Emergency officials continued today to warn residents about the risk of rising water levels in the southern half of New Brunswick on Friday after a week of severe flooding.
“This is very much far from over for the southern half of the province,” said Geoffrey Downey, a spokesperson for the New Brunswick Emergency Measures Organization.
“It’s not over for the Fredericton area and other spots either. We’re still well past flood stage.”
Downey said a combination of rain and rising temperatures of about 13 C in the north won’t help areas south of New Brunswick’s capital city.
Meanwhile, temperatures are expected to drop overnight and hover around 8 C in the northern part of the province.
“At night you’re not getting any relief, it’s not dropping down far enough to slow down [flooding],” Downey said.
The province can also expect between 20 and 30 mm of rain in the north.
In the central part of the province, about 15 to 25 mmn are expected, with 10 to 20 mm anticipated in the south.
Premier Brian Gallant announced on Thursday that the province has enlisted help from the Canadian Coast Guard during the worst spring flood in over 80 years.
The coast guard and the Emergency Measures Organization will determine details of its involvement, the premier said.
As evacuations continue along the lower basin of the St. John River, emergency officials warned residents that the water levels will surpass record highs in many areas, and they are expected to continue rising for at least five days.
“The water is being pushed in areas that no one has ever seen before, you don’t know how the water is going to behave,” Downey said.
Officials urge anyone in communities such as Grand Lake, Jemseg, Gagetown, Hampstead, Belleisle, Oak Point, Grand Bay-Westfield, Quispamsis and Saint John to be on high alert.
Gallant again urged residents to leave their homes while they still can.
As of Thursday night, 468 people were registered with the Red Cross from across the province.
“Even if you don’t need help, even if you’re an old pro at securing your property and getting out safely, we really would like you to register with the Red Cross so we have an accurate picture of what people are doing,” said Downey.
The province launched a disaster financial assistance program earlier this week, which will help individuals, small businesses and municipalities that suffered property damage from flooding.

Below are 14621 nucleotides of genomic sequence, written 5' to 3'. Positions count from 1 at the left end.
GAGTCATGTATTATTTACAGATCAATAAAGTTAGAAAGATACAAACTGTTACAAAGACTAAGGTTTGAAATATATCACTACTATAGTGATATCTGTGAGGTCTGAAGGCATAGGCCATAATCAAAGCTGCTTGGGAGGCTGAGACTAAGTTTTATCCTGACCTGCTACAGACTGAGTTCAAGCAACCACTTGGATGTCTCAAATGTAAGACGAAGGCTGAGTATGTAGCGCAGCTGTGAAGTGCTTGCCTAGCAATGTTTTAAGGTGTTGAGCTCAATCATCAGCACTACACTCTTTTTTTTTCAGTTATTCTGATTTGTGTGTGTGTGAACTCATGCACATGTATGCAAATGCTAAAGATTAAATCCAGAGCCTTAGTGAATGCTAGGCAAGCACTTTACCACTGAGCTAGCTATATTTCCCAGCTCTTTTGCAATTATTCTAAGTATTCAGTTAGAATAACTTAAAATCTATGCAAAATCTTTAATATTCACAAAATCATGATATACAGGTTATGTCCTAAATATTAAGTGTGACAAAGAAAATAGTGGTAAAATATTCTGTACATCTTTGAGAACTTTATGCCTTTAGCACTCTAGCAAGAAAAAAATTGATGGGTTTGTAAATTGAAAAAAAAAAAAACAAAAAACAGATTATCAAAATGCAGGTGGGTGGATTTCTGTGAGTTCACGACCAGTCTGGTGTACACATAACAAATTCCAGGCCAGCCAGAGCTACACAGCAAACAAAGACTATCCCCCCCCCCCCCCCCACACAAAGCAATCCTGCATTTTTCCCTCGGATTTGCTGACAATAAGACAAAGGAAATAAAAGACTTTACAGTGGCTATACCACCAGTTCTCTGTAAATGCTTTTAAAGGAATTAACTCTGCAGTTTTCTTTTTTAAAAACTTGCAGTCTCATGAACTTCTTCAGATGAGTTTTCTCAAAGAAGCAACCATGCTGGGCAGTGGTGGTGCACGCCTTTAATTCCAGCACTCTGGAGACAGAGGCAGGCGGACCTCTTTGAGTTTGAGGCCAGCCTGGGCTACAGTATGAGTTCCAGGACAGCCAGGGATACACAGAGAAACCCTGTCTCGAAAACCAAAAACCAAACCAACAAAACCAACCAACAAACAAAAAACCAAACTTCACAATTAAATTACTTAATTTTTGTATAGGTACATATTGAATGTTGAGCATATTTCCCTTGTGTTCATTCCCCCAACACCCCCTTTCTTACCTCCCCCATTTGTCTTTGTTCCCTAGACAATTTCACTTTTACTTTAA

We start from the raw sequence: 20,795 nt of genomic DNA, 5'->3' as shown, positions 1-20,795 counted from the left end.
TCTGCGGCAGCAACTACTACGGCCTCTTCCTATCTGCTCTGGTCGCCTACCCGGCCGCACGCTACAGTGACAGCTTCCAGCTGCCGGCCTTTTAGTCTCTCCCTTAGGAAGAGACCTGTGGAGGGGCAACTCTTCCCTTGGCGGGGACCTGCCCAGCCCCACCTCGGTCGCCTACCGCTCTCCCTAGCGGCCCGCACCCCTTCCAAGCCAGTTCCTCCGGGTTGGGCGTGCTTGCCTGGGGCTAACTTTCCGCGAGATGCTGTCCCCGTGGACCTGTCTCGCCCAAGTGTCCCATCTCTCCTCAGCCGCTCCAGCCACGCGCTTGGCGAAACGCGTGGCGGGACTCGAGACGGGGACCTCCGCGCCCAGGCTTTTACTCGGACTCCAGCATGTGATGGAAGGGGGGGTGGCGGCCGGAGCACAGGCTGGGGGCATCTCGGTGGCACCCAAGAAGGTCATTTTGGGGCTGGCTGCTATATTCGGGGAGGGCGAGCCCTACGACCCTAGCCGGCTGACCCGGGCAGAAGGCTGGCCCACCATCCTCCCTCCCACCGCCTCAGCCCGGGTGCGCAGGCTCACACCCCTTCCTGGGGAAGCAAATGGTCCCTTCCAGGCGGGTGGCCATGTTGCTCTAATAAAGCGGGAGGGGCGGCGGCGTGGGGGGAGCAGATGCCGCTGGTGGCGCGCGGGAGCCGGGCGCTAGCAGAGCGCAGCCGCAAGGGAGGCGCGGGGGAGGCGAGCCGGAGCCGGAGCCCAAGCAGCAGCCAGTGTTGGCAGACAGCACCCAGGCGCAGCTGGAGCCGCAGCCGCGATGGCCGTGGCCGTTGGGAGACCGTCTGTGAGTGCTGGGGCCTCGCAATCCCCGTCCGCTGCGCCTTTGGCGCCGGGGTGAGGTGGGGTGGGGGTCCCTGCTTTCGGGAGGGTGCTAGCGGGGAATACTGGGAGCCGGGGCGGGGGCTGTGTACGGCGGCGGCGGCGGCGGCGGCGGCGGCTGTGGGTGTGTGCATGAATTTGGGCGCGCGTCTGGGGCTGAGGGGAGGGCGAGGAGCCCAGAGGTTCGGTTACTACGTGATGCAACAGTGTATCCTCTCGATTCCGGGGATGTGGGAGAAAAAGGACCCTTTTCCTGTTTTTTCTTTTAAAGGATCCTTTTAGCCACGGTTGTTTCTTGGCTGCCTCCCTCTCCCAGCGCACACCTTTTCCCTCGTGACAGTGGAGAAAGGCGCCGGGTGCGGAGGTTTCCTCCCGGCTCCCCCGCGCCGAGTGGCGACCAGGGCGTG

Water levels continue to rise
Saint John reached the 1973 high mark of 5.4 metres during high tide early Thursday morning. The level is expected to peak at 5.9 metres on Monday.
The city is urging more than 2,000 residents to leave their homes — about 1,400 of them live in the Westfield Road area, which has been isolated by floodwaters.
“Get out, stay out and stay away,” said Saint John Mayor Don Darling. “I think it’s getting very serious here and there’s a lot more water to come and it’s unpredictable.”
Supporting a sister city
Fredericton Mayor Mike O’Brien said the city is willing to offer support to Saint John by providing public transit buses, command posts and any other kind of expertise if needed.
The local mayor said the cost of those resources doesn’t matter in times of crisis.
“Our hearts go out to the folks downriver and the good folks in Saint John as well,” he said. “Stay safe and stay strong Saint John.”
The record upriver in Oak Point, also from 1973, is 5.74 metres. The river is expected to rise to 5.8 metres Friday and six metres by Sunday.
Maugerville is projected to approach its all-time level of 7.11 metres by Friday, hovering around seven metres, and the Sheffield level has already passed the record mark of 6.45 metres and will rise and hold at 6.8 metres until Tuesday.
Water levels in Jemseg and the Grand Lake area are expected to remain stable, but well above flood stage, about 6.6 metres and 6.7 metres, respectively, for the next five days.
“The real question is, how high is it going to go in the point south of Fredericton?” said Downey.
“Saint John has already beat its flood record, Jemseg and Maugerville are certainly on the cusp, and other points like Sheffield and Grand Lake and Oak Point, they could do so as well.”
Water levels in Fredericton will remain around the eight-metre mark for the 72 hours and start to decline.
Roads still closed
Floodwaters forced the closure of the Trans-Canada Highway between Fredericton and Moncton on Thursday and could remain closed for several days.
Downey said the road will reopen again once water levels drop.
“That’s closed on an ‘as needed basis.”
More than 140 provincial roads, bridges and culverts have been affected by flooding, including about 80 road closures. That number is still expected to rise.
“This is unprecedented flooding in a lot of places,” said Downey. “It’s very hard to put a number on when things can open.”